To mitigate risk, you can create an account in Google Search Console or set up website monitoring to notify you about security problems like phishing.

6. Backdoors

When hackers compromise a website, they often plant malicious code which allows them to maintain or regain unauthorized access after the initial infection. In fact, backdoors are among the most common malware found on a hacked website.

Backdoors can range from simple to extremely complex. One common variety includes remote code execution backdoor uploaders, which effectively allow attackers to execute code using POST, GET, or COOKIE requests without a webmasters consent. Other uploaders may allow hackers to upload malicious files like spam, or hacktools to a website’s filesystem. Another common tactic is to modify or create new user accounts with escalated privileges.

7. Hacktools

Hacktools are scripts that attackers use to accomplish a specific malicious goal. These tools don’t typically impact the website itself, taking advantage of server resources for malicious activities instead.

Some examples of common hacktools include sending spam emails, tools used for DDoS attacks, scripts used to fingerprint vulnerable sites on a shared server, botnet scripts, or tools used for mass defacements.

Another common hacktool includes configuration stealers, which obtain addresses of database servers from within shared hosting environments, steal credentials from configuration files, and grab data from other configuration resources on the server.

8. Credit card stealers & Ecommerce malware

One of the most direct and obvious approaches to generating a profit on a compromised website, credit card stealers and ecommerce malware usually collect valuable credit card details and sensitive personal information before passing it along to the bad actor.

Attackers often leverage known vulnerabilities, compromised credentials, or security issues within hosting environments to infect an ecommerce website. Once planted, this type of malware can have devastating impacts for a website including impacts to brand reputation, PCI compliance issues, and hefty fines — you may even lose your ability to take payments from customers.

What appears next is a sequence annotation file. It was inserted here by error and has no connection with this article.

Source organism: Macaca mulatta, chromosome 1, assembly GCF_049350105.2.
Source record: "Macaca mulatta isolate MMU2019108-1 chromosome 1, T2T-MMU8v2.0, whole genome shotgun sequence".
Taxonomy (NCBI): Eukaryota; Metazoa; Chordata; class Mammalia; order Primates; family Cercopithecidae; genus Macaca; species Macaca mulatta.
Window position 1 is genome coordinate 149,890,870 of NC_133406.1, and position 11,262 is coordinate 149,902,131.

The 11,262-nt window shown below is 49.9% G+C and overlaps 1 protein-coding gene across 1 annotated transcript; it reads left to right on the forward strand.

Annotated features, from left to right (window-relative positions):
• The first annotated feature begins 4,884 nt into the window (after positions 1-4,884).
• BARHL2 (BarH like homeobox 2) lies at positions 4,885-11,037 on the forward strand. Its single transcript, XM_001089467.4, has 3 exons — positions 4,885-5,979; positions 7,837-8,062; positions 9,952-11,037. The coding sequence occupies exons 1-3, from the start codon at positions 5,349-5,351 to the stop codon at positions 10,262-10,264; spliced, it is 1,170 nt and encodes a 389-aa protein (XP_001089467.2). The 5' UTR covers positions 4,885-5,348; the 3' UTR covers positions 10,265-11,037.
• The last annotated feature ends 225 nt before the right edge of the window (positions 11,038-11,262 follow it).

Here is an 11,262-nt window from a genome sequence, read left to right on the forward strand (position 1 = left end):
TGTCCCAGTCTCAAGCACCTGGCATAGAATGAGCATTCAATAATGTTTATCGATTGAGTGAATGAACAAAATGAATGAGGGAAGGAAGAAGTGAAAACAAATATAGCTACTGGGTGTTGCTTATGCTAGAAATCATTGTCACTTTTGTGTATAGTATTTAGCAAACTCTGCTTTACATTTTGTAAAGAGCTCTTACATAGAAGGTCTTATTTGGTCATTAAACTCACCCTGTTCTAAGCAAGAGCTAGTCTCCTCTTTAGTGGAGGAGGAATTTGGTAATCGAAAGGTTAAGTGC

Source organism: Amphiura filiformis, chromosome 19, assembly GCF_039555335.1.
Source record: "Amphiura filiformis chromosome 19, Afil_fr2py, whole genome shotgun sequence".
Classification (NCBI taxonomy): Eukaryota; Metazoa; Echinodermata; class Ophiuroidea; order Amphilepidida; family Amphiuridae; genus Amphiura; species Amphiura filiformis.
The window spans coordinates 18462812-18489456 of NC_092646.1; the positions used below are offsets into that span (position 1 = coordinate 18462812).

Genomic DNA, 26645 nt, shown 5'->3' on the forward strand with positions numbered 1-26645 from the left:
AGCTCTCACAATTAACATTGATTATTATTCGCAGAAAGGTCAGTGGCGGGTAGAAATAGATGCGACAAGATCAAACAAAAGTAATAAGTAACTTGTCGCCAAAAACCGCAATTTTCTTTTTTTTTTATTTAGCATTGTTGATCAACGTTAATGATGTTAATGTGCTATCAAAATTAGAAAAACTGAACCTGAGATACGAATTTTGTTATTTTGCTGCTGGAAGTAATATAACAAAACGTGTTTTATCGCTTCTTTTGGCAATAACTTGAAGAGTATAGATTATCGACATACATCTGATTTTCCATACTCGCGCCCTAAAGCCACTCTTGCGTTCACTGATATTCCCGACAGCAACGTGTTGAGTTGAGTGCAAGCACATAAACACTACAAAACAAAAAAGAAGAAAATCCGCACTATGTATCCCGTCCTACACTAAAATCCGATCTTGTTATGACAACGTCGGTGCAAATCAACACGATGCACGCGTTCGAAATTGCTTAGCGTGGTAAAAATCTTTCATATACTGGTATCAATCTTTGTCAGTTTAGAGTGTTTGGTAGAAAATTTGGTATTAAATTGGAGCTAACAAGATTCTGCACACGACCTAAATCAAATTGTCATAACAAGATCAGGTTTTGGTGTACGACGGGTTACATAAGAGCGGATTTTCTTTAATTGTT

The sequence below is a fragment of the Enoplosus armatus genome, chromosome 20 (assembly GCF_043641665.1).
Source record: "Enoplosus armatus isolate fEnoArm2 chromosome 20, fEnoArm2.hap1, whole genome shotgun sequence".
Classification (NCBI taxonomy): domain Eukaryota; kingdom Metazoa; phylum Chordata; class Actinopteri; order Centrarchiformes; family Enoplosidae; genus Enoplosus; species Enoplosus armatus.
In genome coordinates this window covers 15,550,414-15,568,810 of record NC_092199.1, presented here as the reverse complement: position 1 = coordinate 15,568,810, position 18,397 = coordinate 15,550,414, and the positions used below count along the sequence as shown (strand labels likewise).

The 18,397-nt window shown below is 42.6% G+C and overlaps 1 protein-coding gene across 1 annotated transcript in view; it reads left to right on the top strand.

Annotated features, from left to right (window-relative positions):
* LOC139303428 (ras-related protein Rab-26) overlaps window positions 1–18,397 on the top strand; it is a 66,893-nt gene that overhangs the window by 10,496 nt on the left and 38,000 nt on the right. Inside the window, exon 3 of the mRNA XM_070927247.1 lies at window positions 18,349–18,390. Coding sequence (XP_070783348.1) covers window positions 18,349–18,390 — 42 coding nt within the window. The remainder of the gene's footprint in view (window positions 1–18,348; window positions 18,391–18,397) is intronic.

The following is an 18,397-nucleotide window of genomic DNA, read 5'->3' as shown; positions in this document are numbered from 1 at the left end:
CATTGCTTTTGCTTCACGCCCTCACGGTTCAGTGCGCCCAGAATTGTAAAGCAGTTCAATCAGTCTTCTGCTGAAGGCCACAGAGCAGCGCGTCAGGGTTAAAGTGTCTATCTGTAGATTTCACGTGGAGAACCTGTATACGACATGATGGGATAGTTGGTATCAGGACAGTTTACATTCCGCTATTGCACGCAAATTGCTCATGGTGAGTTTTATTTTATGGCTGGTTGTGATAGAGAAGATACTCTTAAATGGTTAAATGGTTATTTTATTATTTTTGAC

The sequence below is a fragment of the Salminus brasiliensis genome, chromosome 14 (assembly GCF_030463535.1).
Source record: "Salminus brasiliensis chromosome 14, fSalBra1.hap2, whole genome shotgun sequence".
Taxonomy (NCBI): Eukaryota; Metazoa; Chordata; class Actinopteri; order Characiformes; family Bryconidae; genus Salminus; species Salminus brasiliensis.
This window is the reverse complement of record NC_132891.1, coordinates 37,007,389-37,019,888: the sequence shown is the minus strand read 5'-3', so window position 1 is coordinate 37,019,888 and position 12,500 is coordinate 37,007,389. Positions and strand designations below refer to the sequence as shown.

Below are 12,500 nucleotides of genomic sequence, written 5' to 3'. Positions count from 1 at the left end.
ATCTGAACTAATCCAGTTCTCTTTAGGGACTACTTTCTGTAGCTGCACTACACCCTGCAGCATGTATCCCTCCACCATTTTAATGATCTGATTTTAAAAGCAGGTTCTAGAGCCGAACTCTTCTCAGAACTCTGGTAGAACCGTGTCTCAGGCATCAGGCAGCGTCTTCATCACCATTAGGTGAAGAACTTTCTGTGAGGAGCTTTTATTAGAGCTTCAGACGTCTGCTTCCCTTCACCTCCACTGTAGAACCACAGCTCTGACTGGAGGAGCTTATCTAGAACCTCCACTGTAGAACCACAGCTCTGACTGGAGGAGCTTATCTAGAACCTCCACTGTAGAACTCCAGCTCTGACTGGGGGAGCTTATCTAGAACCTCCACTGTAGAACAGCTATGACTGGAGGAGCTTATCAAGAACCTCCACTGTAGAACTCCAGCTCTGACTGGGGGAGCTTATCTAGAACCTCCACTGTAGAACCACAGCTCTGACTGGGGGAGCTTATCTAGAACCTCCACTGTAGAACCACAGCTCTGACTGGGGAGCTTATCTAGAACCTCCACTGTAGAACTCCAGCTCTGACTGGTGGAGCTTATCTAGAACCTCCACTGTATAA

Credit card stealing malware can be found in a large variety of formats, from JavaScript injections, to minimalistic obfuscated code, to malware injected directly into the database. As soon attackers have obtained stolen data from a compromised website, it is often leaked online to blackhat forums or sold on the darkweb — highlighting the importance of early detection and prevention before any harm can come to site visitors.

How to check your website for malware

The quickest way to find malware on a website is with a remote scanner. These examine a site’s public-facing content for any sign of an infection. Our SiteCheck website scanner is free to use and makes it very simple to identify indicators of compromise. Just enter the web address of your site, and then let SiteCheck go to work.

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For a more thorough scan, consider using a service that scans your website at the server level. Remote scanners are limited to detecting payloads that are visible in a website’s source code. By scanning your server, you’ll thoroughly check your website files for backdoors, phishing, and any other security issues that remote scanners might miss.

How to remove website malware

When it comes time to removing website malware, there are two ways to handle it. First, people with enough time and a solid understanding of web technology could handle the cleanup themselves. Our free guide How to Clean a Hacked Website. Individuals who lack the time or know-how for malware cleanup can seek professional remediation services to get help fast.

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How to protect your website from malware

Protecting yourself from website malware requires a combination of personal security techniques and technology.

There are a number of hardening recommendations and security best practices you can follow to mitigate risk from website malware. For example, make sure you use strong passwords, multi-factor authentication, and keep your software up to date with the latest security patches.

Another effective solution is to use a Web Application Firewall (WAF). It filters incoming traffic, blocking threats before they ever even reach your website.

Additional Resources